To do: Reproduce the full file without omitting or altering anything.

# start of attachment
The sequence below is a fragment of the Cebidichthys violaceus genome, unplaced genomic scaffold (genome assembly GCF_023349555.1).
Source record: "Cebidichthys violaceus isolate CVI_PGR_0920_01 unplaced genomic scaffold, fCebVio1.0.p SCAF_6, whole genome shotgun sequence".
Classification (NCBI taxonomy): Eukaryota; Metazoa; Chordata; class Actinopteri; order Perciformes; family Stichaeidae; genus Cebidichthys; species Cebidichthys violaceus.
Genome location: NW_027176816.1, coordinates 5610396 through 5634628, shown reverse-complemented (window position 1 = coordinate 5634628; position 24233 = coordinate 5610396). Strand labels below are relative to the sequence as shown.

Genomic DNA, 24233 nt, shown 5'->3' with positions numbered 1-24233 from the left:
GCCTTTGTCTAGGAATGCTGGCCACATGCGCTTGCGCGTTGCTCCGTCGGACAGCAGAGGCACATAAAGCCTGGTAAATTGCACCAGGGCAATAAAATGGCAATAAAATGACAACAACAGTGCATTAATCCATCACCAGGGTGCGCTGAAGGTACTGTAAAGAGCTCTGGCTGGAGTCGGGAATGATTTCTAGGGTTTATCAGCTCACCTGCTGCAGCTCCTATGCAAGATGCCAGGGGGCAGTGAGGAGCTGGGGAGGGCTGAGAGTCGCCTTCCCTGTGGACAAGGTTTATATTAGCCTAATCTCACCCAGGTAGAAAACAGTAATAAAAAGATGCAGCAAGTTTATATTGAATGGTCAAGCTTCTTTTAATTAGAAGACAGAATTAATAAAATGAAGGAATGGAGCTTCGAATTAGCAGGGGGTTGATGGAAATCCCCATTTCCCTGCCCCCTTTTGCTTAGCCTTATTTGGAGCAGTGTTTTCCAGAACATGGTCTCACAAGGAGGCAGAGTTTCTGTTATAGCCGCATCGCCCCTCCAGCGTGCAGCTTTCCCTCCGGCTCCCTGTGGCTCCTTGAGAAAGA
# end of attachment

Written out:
The sequence below is a fragment of the Cebidichthys violaceus genome, unplaced genomic scaffold (genome assembly GCF_023349555.1).
Source record: "Cebidichthys violaceus isolate CVI_PGR_0920_01 unplaced genomic scaffold, fCebVio1.0.p SCAF_6, whole genome shotgun sequence".
Classification (NCBI taxonomy): Eukaryota; Metazoa; Chordata; class Actinopteri; order Perciformes; family Stichaeidae; genus Cebidichthys; species Cebidichthys violaceus.
Genome location: NW_027176816.1, coordinates 5610396 through 5634628, shown reverse-complemented (window position 1 = coordinate 5634628; position 24233 = coordinate 5610396). Strand labels below are relative to the sequence as shown.

Genomic DNA, 24233 nt, shown 5'->3' with positions numbered 1-24233 from the left:
GCCTTTGTCTAGGAATGCTGGCCACATGCGCTTGCGCGTTGCTCCGTCGGACAGCAGAGGCACATAAAGCCTGGTAAATTGCACCAGGGCAATAAAATGGCAATAAAATGACAACAACAGTGCATTAATCCATCACCAGGGTGCGCTGAAGGTACTGTAAAGAGCTCTGGCTGGAGTCGGGAATGATTTCTAGGGTTTATCAGCTCACCTGCTGCAGCTCCTATGCAAGATGCCAGGGGGCAGTGAGGAGCTGGGGAGGGCTGAGAGTCGCCTTCCCTGTGGACAAGGTTTATATTAGCCTAATCTCACCCAGGTAGAAAACAGTAATAAAAAGATGCAGCAAGTTTATATTGAATGGTCAAGCTTCTTTTAATTAGAAGACAGAATTAATAAAATGAAGGAATGGAGCTTCGAATTAGCAGGGGGTTGATGGAAATCCCCATTTCCCTGCCCCCTTTTGCTTAGCCTTATTTGGAGCAGTGTTTTCCAGAACATGGTCTCACAAGGAGGCAGAGTTTCTGTTATAGCCGCATCGCCCCTCCAGCGTGCAGCTTTCCCTCCGGCTCCCTGTGGCTCCTTGAGAAAGA